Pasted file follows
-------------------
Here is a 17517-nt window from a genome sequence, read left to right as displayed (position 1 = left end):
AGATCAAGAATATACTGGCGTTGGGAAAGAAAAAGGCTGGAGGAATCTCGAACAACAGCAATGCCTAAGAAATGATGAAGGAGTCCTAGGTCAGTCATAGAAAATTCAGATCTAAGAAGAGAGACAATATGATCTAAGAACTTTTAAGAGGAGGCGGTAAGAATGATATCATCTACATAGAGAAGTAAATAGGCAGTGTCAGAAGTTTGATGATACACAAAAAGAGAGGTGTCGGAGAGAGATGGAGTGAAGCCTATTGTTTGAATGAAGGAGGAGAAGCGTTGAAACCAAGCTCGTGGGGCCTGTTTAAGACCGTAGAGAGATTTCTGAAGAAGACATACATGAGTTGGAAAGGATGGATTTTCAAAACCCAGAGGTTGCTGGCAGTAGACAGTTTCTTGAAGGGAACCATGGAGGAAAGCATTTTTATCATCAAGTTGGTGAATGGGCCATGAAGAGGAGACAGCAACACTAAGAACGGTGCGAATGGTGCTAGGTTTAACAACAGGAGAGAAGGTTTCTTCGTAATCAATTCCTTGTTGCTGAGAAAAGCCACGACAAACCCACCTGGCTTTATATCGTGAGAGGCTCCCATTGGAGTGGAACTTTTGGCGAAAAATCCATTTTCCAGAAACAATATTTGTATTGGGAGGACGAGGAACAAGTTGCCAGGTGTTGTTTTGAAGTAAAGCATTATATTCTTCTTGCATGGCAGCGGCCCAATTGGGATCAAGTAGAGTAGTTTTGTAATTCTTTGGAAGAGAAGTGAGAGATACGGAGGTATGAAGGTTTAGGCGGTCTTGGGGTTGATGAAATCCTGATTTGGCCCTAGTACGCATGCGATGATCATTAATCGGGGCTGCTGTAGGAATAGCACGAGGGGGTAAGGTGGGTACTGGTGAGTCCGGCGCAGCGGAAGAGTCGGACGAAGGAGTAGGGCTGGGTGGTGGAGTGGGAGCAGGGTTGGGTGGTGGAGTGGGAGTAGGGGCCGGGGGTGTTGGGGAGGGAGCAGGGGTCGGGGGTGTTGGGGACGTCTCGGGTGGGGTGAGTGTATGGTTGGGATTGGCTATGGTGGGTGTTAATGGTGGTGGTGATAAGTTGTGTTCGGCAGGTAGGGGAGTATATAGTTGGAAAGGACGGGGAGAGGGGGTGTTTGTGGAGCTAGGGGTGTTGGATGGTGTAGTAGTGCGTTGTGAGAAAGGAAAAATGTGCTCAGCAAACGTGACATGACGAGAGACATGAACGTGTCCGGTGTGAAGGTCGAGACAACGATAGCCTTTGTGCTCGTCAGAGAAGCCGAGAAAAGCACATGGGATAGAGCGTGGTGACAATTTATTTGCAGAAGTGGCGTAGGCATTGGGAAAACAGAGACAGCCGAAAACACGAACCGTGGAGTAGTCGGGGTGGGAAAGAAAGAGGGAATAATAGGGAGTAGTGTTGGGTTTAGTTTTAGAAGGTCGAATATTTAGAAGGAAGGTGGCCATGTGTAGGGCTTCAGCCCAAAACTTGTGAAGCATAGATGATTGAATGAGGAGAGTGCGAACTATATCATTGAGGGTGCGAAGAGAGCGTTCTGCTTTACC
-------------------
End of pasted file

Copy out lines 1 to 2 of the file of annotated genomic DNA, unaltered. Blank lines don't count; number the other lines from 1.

Here is a 17517-nt window from a genome sequence, read left to right as displayed (position 1 = left end):
AGATCAAGAATATACTGGCGTTGGGAAAGAAAAAGGCTGGAGGAATCTCGAACAACAGCAATGCCTAAGAAATGATGAAGGAGTCCTAGGTCAGTCATAGAAAATTCAGATCTAAGAAGAGAGACAATATGATCTAAGAACTTTTAAGAGGAGGCGGTAAGAATGATATCATCTACATAGAGAAGTAAATAGGCAGTGTCAGAAGTTTGATGATACACAAAAAGAGAGGTGTCGGAGAGAGATGGAGTGAAGCCTATTGTTTGAATGAAGGAGGAGAAGCGTTGAAACCAAGCTCGTGGGGCCTGTTTAAGACCGTAGAGAGATTTCTGAAGAAGACATACATGAGTTGGAAAGGATGGATTTTCAAAACCCAGAGGTTGCTGGCAGTAGACAGTTTCTTGAAGGGAACCATGGAGGAAAGCATTTTTATCATCAAGTTGGTGAATGGGCCATGAAGAGGAGACAGCAACACTAAGAACGGTGCGAATGGTGCTAGGTTTAACAACAGGAGAGAAGGTTTCTTCGTAATCAATTCCTTGTTGCTGAGAAAAGCCACGACAAACCCACCTGGCTTTATATCGTGAGAGGCTCCCATTGGAGTGGAACTTTTGGCGAAAAATCCATTTTCCAGAAACAATATTTGTATTGGGAGGACGAGGAACAAGTTGCCAGGTGTTGTTTTGAAGTAAAGCATTATATTCTTCTTGCATGGCAGCGGCCCAATTGGGATCAAGTAGAGTAGTTTTGTAATTCTTTGGAAGAGAAGTGAGAGATACGGAGGTATGAAGGTTTAGGCGGTCTTGGGGTTGATGAAATCCTGATTTGGCCCTAGTACGCATGCGATGATCATTAATCGGGGCTGCTGTAGGAATAGCACGAGGGGGTAAGGTGGGTACTGGTGAGTCCGGCGCAGCGGAAGAGTCGGACGAAGGAGTAGGGCTGGGTGGTGGAGTGGGAGCAGGGTTGGGTGGTGGAGTGGGAGTAGGGGCCGGGGGTGTTGGGGAGGGAGCAGGGGTCGGGGGTGTTGGGGACGTCTCGGGTGGGGTGAGTGTATGGTTGGGATTGGCTATGGTGGGTGTTAATGGTGGTGGTGATAAGTTGTGTTCGGCAGGTAGGGGAGTATATAGTTGGAAAGGACGGGGAGAGGGGGTGTTTGTGGAGCTAGGGGTGTTGGATGGTGTAGTAGTGCGTTGTGAGAAAGGAAAAATGTGCTCAGCAAACGTGACATGACGAGAGACATGAACGTGTCCGGTGTGAAGGTCGAGACAACGATAGCCTTTGTGCTCGTCAGAGAAGCCGAGAAAAGCACATGGGATAGAGCGTGGTGACAATTTATTTGCAGAAGTGGCGTAGGCATTGGGAAAACAGAGACAGCCGAAAACACGAACCGTGGAGTAGTCGGGGTGGGAAAGAAAGAGGGAATAATAGGGAGTAGTGTTGGGTTTAGTTTTAGAAGGTCGAATATTTAGAAGGAAGGTGGCCATGTGTAGGGCTTCAGCCCAAAACTTGTGAAGCATAGATGATTGAATGAGGAGAGTGCGAACTATATCATTGAGGGTGCGAAGAGAGCGTTCTGCTTTACC